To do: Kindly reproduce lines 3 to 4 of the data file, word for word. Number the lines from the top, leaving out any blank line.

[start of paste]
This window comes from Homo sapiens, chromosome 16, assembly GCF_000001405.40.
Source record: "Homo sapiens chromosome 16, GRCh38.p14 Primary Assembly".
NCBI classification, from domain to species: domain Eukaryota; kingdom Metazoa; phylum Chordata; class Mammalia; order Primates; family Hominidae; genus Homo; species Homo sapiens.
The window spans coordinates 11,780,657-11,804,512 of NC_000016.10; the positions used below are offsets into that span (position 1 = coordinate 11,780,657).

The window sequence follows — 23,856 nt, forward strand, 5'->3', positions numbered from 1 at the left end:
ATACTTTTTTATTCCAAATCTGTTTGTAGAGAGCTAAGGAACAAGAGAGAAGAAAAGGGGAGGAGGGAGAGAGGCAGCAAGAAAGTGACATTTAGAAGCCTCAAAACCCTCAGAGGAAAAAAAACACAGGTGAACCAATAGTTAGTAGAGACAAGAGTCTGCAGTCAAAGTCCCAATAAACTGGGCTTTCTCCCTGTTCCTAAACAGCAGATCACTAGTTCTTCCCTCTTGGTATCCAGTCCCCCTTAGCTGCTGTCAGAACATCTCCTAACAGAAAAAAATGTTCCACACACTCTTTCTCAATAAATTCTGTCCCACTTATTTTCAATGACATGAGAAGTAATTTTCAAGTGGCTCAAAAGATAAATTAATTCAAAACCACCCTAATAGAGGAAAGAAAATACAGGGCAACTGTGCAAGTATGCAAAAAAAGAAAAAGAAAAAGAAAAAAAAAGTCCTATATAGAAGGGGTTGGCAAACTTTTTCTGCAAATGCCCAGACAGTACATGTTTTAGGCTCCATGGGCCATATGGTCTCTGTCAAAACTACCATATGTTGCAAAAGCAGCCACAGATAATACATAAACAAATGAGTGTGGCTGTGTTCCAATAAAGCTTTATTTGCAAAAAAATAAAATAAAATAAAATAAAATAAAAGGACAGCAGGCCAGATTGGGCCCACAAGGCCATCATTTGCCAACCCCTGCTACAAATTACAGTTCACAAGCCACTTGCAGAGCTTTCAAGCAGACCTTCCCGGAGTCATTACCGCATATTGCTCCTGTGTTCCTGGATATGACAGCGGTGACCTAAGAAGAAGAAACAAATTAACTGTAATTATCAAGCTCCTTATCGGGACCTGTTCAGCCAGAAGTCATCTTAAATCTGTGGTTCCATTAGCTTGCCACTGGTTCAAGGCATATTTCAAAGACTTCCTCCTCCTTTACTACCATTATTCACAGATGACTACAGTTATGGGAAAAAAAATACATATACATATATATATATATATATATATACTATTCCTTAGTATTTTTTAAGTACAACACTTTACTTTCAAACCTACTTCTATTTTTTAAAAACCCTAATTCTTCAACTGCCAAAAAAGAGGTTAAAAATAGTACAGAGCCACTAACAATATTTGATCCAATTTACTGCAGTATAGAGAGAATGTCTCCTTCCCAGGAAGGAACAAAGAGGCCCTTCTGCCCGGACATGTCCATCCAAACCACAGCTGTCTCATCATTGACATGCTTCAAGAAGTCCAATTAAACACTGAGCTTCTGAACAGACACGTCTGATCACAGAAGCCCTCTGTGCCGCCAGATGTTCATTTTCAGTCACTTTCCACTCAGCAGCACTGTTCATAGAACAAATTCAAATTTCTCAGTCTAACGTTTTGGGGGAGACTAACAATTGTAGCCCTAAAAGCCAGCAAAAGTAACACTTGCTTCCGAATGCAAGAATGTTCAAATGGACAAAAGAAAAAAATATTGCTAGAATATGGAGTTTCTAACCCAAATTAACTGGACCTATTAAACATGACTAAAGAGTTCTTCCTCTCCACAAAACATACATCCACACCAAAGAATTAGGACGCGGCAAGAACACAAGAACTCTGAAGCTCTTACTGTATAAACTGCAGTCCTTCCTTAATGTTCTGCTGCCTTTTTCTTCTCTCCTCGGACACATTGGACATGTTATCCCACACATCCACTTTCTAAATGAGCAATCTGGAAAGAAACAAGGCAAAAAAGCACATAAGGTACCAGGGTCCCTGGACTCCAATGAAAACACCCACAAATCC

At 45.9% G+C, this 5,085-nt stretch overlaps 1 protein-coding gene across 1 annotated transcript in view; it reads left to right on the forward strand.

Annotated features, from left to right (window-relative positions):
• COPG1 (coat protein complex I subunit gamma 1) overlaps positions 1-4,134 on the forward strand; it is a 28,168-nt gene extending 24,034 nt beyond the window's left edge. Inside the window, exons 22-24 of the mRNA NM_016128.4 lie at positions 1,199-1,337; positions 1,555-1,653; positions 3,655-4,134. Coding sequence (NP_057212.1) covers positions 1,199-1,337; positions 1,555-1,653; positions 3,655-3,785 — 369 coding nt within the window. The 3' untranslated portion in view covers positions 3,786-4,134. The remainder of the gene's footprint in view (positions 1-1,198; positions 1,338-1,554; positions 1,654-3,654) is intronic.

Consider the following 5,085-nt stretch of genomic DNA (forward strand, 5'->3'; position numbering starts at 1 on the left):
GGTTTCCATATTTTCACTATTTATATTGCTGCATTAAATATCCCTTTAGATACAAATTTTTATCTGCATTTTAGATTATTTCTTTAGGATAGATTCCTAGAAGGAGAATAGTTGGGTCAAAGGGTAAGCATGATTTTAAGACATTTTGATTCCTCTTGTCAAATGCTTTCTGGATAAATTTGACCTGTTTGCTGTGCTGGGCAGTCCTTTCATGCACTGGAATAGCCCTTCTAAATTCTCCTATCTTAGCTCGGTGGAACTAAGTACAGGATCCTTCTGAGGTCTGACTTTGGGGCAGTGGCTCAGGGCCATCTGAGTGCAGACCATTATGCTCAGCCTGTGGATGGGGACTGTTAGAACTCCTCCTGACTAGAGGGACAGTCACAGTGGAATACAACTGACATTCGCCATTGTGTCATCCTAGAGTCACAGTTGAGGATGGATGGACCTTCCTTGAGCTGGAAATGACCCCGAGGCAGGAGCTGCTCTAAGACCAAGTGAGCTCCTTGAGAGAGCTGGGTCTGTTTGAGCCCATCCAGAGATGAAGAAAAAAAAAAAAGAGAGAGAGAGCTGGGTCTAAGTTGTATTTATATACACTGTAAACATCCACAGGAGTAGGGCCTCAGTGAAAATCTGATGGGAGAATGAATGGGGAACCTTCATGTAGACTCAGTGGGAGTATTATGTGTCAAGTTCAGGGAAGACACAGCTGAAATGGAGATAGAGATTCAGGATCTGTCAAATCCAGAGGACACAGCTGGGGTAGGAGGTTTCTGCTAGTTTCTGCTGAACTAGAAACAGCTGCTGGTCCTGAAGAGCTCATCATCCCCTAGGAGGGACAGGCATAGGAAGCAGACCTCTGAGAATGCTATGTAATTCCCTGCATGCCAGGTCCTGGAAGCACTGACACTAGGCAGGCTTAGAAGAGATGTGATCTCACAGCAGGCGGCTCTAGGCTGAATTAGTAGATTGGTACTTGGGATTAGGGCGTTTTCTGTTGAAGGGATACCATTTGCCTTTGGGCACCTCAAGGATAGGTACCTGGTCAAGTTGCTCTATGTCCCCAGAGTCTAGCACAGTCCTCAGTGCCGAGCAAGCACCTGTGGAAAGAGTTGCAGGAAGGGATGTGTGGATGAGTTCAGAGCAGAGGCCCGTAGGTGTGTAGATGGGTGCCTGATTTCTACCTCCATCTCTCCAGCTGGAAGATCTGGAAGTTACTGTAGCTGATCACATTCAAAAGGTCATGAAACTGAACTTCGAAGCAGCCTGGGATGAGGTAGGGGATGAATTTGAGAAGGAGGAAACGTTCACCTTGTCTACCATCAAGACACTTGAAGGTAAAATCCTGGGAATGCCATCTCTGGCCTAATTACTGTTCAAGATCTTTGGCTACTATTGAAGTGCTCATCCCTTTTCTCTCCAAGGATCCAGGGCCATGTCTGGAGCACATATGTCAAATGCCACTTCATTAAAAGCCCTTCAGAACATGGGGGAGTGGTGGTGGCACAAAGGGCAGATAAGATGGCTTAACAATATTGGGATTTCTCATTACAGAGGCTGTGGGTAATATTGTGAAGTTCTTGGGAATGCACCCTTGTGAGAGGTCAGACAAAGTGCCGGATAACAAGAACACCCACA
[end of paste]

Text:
NCBI classification, from domain to species: domain Eukaryota; kingdom Metazoa; phylum Chordata; class Mammalia; order Primates; family Hominidae; genus Homo; species Homo sapiens.
The window spans coordinates 11,780,657-11,804,512 of NC_000016.10; the positions used below are offsets into that span (position 1 = coordinate 11,780,657).